South Africans are focusing on learning during the lockdown, with some perhaps considering impromptu careers in craft brewing and homemade alcohol. As lockdown enters…
After announcing free WiFi hotspots in the form of Google Station in South Africa just three months ago, Google on Monday revealed that it will end the programme this year.
The company reportedly told TechCrunch that infrastructure and other technical issues “made it difficult for Station to scale and be sustainable” for both Google and the local service providers in partnered with in many countries.
“And when we evaluate where we can truly make an impact in the future, we see greater need and bigger opportunities in making building products and features tailored to work better for the next billion-user markets,” Google’s Caesar Sengupta told the publication.
This means that pretty soon people who used Station in countries like India, Brazil and Vietnam, will no longer have access to free internet via the service.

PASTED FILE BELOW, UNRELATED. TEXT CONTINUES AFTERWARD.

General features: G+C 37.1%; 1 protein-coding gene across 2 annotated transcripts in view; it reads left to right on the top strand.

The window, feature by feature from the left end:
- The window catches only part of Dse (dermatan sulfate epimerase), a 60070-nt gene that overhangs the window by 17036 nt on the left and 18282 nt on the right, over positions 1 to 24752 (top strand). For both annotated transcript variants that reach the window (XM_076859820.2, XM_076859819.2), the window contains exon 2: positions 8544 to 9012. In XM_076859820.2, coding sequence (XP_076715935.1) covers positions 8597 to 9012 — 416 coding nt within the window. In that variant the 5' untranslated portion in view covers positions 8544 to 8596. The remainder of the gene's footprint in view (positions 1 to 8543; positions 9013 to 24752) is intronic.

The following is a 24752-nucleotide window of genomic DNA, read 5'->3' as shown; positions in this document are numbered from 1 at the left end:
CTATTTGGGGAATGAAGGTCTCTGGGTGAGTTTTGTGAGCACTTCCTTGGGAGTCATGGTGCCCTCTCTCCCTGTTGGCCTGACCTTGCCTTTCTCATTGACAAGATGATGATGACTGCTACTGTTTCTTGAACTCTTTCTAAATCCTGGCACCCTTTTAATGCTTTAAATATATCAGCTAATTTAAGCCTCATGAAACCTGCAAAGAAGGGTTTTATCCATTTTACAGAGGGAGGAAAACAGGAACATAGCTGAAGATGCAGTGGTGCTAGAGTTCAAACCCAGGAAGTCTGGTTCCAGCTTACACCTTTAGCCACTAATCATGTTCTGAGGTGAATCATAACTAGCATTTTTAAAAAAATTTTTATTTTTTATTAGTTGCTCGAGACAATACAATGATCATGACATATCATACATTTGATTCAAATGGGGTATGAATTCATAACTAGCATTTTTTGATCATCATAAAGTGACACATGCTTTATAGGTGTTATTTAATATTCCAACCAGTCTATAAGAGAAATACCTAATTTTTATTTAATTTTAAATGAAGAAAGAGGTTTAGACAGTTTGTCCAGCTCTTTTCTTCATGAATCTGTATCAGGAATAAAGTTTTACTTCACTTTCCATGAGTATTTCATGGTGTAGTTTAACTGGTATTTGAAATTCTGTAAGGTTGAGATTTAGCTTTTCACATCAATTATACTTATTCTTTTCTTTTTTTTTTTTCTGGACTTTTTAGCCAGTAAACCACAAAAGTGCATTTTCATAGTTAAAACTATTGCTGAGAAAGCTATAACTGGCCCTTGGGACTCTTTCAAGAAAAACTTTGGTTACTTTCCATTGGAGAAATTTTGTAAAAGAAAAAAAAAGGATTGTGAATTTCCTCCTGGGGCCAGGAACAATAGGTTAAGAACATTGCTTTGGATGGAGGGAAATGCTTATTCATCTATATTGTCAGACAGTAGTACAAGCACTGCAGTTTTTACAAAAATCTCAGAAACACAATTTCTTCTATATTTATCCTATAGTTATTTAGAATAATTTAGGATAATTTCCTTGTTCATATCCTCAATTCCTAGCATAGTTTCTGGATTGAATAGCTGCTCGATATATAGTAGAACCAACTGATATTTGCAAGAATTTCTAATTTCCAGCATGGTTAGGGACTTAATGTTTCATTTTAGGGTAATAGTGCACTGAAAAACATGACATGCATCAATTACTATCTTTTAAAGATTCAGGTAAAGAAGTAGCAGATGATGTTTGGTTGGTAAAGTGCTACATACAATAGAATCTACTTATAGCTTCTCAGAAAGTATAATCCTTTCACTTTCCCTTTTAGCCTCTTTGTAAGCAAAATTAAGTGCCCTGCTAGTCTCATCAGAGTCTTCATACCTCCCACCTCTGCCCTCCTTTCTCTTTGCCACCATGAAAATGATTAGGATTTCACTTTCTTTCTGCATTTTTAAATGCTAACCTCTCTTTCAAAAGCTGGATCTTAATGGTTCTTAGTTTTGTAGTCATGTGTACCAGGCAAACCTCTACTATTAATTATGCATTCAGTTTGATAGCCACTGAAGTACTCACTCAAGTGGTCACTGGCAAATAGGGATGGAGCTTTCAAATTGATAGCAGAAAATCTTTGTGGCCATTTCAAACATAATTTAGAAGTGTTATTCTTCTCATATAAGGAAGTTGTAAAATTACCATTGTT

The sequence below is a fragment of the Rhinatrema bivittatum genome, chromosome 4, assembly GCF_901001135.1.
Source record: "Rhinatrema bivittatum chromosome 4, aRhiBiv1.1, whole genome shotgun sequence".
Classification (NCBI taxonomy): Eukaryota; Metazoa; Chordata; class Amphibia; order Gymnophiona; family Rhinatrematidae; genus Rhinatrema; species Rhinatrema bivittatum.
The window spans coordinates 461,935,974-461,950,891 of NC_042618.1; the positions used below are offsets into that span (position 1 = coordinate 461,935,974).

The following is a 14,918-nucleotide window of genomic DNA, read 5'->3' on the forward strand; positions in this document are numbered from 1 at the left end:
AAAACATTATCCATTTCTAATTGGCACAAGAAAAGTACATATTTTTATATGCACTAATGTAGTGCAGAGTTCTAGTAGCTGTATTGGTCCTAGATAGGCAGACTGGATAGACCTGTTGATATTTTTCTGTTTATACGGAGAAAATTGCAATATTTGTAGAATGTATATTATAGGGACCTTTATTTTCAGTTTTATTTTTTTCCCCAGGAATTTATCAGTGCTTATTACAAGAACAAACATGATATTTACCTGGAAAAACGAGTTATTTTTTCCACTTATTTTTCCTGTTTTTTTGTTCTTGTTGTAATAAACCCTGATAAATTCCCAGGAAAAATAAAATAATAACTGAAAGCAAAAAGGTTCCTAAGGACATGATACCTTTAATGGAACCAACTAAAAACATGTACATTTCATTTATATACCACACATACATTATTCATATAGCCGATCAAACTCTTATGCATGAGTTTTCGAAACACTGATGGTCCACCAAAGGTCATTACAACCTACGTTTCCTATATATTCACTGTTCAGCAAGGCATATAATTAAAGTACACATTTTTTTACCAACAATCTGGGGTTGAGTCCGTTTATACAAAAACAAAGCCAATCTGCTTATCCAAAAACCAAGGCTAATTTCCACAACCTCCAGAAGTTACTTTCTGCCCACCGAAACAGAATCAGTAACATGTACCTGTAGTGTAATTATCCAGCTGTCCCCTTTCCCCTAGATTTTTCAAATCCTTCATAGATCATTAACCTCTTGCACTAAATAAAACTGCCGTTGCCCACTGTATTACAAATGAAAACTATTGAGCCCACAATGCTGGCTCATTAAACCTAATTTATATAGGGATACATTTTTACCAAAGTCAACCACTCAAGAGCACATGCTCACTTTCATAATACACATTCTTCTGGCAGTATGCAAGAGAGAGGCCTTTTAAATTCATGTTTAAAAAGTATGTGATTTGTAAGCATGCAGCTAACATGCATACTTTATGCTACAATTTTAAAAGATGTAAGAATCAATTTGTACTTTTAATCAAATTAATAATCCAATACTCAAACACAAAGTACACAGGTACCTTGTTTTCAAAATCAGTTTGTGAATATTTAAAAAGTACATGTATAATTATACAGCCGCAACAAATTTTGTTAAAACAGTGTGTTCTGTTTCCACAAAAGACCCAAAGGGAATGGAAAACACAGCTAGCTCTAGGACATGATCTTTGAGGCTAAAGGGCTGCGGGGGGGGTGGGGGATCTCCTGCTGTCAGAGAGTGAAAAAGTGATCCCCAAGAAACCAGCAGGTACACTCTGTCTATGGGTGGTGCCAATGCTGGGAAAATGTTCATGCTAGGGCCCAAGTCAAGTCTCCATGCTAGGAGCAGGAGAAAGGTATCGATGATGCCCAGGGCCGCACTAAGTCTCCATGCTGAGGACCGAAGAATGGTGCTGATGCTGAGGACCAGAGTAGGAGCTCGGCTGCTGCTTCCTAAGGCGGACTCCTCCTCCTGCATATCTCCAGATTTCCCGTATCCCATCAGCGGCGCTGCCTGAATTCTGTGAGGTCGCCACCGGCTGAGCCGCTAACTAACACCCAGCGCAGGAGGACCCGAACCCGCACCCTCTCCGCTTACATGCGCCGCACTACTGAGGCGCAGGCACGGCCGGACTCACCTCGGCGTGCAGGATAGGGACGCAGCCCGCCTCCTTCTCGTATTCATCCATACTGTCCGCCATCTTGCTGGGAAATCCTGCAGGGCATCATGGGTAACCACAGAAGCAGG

Here in South Africa, however, the lower-income areas in Cape Town that first received Station hotspots in November, including Philippi, Khayelitsha and Gugulethu, will still have access to free WiFi.
“We are transferring our Station operations in South Africa to Think WiFi who will now carry out the project independently,” a spokesperson told Business Insider SA.
Think WiFi originally partnered with Google to set up Station in South Africa last year.
This means that, despite Google’s move, South Africans in disadvantaged communities will not lose the opportunity to connect to the internet.
The company plans to discontinue Station by the end of 2020.
Feature image: Google